Greene's technology recovers all kinds of organic waste in a profitable way, via gasification, regardless of its humidity, composition, calorific value or morphology. This innovative technological development stands out for its versatility and energy efficiency, making it the most flexible gasification technology on the market.
In gasification, unlike incineration, the amount of oxygen present during the process is limited, i.e. just 25-30% of oxygen is needed to complete the combustion of organic matter, which gives rise to many environmental advantages.
Moreover, during gasification the chemical energy stored in organic matter is turned into chemical energy contained in a gas. Said gas can be used as fuel to obtain energy for engines, gas turbines or boilers. Residual ashes may either be treated as waste or used for energy recovery as a building material, fertiliser or for glass manufacturing, among other uses. If the organic matter is a low-ash content waste and its resulting ashes cannot be recycled, after the process it will still have been possible to significantly minimise the waste volume, reducing it to inert ash and taking advantage of its energy content.
Therefore, gasification is an efficient technique for reducing solid waste and recovering energy from such waste, and is thus the most appropriate way to produce electricity and thermal energy as part of sustainable development.
A wide variety of materials containing carbon, such as coal, biomass, organic and carbonaceous waste, can be gasified.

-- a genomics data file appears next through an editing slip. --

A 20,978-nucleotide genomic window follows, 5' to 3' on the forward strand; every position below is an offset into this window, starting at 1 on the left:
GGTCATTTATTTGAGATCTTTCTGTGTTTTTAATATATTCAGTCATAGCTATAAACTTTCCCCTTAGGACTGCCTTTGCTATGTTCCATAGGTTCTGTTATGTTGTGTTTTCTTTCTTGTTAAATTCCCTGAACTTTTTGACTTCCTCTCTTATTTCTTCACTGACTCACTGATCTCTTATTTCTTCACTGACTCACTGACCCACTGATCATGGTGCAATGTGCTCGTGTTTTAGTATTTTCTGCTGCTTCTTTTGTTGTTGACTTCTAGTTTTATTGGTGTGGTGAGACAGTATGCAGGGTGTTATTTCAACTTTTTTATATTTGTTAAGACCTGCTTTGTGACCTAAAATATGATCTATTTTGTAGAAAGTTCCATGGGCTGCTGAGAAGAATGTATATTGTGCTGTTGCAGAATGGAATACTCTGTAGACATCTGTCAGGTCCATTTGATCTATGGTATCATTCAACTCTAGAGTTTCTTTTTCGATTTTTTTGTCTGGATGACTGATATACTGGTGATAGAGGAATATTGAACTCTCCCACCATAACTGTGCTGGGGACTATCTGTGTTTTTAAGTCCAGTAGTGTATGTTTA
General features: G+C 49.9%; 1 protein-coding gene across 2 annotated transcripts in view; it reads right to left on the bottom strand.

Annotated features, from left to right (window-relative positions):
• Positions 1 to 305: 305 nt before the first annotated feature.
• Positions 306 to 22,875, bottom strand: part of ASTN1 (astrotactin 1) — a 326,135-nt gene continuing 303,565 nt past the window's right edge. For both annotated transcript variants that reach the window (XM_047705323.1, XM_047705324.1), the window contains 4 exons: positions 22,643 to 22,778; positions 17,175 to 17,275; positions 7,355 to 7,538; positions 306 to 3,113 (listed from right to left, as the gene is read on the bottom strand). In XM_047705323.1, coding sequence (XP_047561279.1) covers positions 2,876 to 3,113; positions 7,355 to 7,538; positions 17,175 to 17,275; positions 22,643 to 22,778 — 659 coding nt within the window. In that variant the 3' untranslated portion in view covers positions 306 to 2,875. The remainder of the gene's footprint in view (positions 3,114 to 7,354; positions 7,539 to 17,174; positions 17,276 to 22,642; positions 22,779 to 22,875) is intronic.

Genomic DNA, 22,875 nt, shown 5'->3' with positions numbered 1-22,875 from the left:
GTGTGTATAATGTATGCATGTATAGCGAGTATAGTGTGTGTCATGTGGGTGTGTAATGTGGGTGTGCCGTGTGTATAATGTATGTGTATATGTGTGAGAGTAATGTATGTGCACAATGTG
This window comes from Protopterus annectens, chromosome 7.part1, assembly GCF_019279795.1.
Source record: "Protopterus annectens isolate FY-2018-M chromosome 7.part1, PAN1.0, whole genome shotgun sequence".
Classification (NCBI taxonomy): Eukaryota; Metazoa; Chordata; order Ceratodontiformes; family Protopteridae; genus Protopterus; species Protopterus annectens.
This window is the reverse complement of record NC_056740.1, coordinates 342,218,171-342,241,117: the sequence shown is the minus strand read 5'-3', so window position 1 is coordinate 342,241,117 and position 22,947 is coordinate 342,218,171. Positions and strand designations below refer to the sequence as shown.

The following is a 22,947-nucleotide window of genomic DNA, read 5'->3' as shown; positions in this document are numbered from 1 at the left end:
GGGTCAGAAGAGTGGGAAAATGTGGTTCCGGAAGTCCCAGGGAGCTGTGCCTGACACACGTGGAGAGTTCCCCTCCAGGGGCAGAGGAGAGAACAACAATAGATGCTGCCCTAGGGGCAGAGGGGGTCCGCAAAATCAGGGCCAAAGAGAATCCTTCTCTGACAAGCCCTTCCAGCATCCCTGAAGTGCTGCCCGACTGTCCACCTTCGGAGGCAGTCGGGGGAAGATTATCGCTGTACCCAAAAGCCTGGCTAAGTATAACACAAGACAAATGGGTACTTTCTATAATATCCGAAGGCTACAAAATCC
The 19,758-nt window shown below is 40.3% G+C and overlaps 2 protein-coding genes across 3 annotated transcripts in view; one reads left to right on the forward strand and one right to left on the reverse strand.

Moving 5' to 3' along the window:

The resulting gas contains carbon monoxide (CO), carbon dioxide (CO2), hydrogen (H2), methane (CH4), small amounts of other heavier hydrocarbons, water (H2O), nitrogen (N2) when using air as a gasifying agent, and various pollutants such as fine carbonaceous particles, ashes, tars and oils.
CO, H2 and CH4 contained in the resulting gas give it calorific value as they can react with oxygen in a combustion engine, a boiler or a gas turbine.
Organic matter gasification occurs in a number of sequential steps:
Drying (endothermic process): to evaporate moisture contained in the matter.
Pyrolysis (endothermic process): thermal decomposition occurring in the absence of oxygen. This takes place between 300 and 600 ºC. Volatile elements are released. As the amount of oxygen within the reactor is insufficient, some of these volatiles cannot be thermally destroyed, resulting in unwanted tars.
Partial combustion (exothermic process): oxidation of the carbon (char) which has remained after the pyrolysis. This occurs between 600 and 1100 ºC.
Gasification (endothermic process): this process occurs as the char reacts with CO2, H2 and H2O, producing fuel gases, mainly CO, H2 and CH4.
Partial combustion supplies the energy required to perform the rest of the processes, which are endothermic. It is important to control the fuel/oxidising agent ratio to ensure that the heat generated by the exothermic process is equal to that invested in the endothermic processes, thereby maintaining a thermal balance called autothermal.
Organic matter combusts in the presence of oxygen. As the oxygen concentration in the reactor is insufficient, CO is then produced through incomplete combustion. The excess organic material reacts with the gases present, mainly with CO2 and H2O. The presence of steam favours the production of H2.